“Most gardens, we visit once a week, or every other week. At Old Orchard’s garden, we’re there twice a week, and at the zoo, three times,” she said. “We have 12 full-time people year-round, and at the peak of the season, we’ll have 25 people working for us. Our headquarters are in Highland Park, where we have a greenhouse and plant storage.”
She is especially excited about the upcoming season at the zoo’s garden. “I want to invite [your readers] to visit the Lincoln Park Zoo Edible Garden. This year’s theme is ‘A Walk Through Time.’ You’ll see crops growing that you can buy today at Green City Market, then you go back in time and see crops from the past: unique beans; ancient grains like amaranth and quinoa; squash and beans and corn growing together as the Three Sisters from Native American traditions; African crops brought over during the slave trade like yams; potatoes that traveled from South America to Europe and then to North America.”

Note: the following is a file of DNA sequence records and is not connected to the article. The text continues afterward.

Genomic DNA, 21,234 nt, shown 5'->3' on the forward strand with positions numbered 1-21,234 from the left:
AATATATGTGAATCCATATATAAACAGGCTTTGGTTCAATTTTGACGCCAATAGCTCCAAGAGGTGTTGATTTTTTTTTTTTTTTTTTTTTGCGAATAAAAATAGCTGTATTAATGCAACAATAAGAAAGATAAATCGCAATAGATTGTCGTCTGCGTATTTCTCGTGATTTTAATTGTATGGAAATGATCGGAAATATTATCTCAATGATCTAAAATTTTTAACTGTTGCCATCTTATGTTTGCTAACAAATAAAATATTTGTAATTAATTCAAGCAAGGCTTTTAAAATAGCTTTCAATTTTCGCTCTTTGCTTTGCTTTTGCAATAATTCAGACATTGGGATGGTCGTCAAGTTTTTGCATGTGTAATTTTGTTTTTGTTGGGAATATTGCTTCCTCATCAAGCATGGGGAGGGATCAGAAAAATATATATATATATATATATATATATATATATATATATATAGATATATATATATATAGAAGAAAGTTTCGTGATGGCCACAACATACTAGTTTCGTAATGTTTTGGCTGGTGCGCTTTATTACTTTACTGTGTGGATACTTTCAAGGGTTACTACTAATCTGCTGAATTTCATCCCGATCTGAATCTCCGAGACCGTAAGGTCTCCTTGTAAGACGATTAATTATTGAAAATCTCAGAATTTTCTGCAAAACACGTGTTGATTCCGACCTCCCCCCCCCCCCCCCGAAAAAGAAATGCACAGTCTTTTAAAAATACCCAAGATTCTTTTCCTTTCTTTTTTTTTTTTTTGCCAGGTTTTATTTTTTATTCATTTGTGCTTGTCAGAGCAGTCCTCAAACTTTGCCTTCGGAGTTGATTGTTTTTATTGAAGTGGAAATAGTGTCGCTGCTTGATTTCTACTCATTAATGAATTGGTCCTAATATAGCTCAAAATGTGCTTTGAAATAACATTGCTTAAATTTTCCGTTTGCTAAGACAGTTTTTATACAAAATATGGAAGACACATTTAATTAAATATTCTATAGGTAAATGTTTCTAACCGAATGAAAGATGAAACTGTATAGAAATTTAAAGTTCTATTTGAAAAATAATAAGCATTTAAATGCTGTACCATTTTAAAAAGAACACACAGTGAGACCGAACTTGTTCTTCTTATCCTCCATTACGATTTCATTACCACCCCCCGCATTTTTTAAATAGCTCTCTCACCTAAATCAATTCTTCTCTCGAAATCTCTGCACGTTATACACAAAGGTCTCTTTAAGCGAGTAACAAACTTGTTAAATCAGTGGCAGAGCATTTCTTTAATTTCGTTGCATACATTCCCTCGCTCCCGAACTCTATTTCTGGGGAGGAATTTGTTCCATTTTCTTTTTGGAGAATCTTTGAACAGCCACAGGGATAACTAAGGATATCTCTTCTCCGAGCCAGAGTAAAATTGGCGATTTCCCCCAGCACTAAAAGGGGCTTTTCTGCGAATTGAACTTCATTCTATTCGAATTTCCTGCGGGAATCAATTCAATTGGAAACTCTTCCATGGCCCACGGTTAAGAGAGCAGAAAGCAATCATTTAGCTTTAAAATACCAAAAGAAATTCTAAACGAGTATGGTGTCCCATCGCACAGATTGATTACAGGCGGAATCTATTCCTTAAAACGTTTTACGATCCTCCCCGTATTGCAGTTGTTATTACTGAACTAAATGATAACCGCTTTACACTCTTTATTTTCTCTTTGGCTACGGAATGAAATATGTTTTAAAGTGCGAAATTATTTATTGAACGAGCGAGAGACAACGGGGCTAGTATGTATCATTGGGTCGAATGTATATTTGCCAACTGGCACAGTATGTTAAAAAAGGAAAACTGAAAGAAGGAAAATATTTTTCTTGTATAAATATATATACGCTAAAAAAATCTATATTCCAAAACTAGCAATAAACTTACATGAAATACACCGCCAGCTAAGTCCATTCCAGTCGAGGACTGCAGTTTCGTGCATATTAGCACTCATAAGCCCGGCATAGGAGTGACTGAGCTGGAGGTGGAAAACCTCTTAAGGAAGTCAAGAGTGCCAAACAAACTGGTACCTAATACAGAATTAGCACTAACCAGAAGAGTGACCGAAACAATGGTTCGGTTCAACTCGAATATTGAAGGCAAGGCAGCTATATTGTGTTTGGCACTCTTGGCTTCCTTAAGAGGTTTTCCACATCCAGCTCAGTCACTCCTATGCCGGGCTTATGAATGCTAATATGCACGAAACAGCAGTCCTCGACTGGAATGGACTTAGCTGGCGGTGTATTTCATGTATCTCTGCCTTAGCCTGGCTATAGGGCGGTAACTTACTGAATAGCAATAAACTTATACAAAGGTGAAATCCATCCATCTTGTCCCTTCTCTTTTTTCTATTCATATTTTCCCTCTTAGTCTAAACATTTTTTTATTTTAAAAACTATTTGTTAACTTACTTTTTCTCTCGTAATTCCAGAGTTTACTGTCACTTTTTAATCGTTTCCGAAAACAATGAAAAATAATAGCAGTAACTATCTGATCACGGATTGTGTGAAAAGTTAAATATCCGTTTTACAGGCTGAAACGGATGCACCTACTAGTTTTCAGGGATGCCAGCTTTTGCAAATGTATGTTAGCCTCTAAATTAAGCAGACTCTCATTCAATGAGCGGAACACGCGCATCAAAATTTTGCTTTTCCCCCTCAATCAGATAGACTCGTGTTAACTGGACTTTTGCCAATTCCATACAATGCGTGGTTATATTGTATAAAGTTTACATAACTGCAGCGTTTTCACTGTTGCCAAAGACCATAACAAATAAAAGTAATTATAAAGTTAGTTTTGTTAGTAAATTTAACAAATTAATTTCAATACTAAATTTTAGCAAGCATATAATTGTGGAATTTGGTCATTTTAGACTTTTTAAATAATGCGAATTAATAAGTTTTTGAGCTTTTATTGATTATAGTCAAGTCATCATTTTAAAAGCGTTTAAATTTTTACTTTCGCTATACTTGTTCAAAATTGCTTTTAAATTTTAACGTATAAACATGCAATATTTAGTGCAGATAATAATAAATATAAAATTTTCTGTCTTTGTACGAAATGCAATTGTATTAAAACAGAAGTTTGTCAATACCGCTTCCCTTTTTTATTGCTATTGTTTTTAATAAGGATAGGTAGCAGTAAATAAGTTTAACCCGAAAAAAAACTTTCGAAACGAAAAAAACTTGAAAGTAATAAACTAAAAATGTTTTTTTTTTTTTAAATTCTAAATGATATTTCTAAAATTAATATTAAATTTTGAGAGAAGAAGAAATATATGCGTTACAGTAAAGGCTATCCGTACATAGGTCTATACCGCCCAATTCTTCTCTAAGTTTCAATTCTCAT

What happens to the food at the public demonstration gardens she manages? At Old Orchard Mall, she said the produce is all donated to a local food pantry. At the zoo, the people who visit the garden usually wind up eating it. “That’s what we are all about,” she said. “We want people to have an experience in the garden, and part of that is tasting food while it’s fresh.”